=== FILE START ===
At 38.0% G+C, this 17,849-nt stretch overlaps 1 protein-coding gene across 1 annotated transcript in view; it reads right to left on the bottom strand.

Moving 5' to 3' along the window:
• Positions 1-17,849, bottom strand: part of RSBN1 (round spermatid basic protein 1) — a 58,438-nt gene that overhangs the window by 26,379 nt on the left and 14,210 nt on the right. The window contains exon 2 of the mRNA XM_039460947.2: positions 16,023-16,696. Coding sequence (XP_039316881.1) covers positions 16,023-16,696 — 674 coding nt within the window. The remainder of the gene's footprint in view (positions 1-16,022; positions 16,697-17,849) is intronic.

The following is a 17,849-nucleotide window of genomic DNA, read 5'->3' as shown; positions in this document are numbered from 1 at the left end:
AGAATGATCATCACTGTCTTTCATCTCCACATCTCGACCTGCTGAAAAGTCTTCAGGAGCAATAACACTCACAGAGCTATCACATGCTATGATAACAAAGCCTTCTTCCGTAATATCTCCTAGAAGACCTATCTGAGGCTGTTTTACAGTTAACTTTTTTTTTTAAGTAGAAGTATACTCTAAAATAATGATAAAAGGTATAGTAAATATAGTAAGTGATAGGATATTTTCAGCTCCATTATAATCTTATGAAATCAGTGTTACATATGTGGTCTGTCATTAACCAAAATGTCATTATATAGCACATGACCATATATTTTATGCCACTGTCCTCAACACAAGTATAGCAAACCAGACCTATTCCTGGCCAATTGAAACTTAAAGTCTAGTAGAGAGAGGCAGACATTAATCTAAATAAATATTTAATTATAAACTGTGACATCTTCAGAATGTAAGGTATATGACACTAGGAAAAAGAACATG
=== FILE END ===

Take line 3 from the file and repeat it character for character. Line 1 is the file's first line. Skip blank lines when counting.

• Positions 1-17,849, bottom strand: part of RSBN1 (round spermatid basic protein 1) — a 58,438-nt gene that overhangs the window by 26,379 nt on the left and 14,210 nt on the right. The window contains exon 2 of the mRNA XM_039460947.2: positions 16,023-16,696. Coding sequence (XP_039316881.1) covers positions 16,023-16,696 — 674 coding nt within the window. The remainder of the gene's footprint in view (positions 1-16,022; positions 16,697-17,849) is intronic.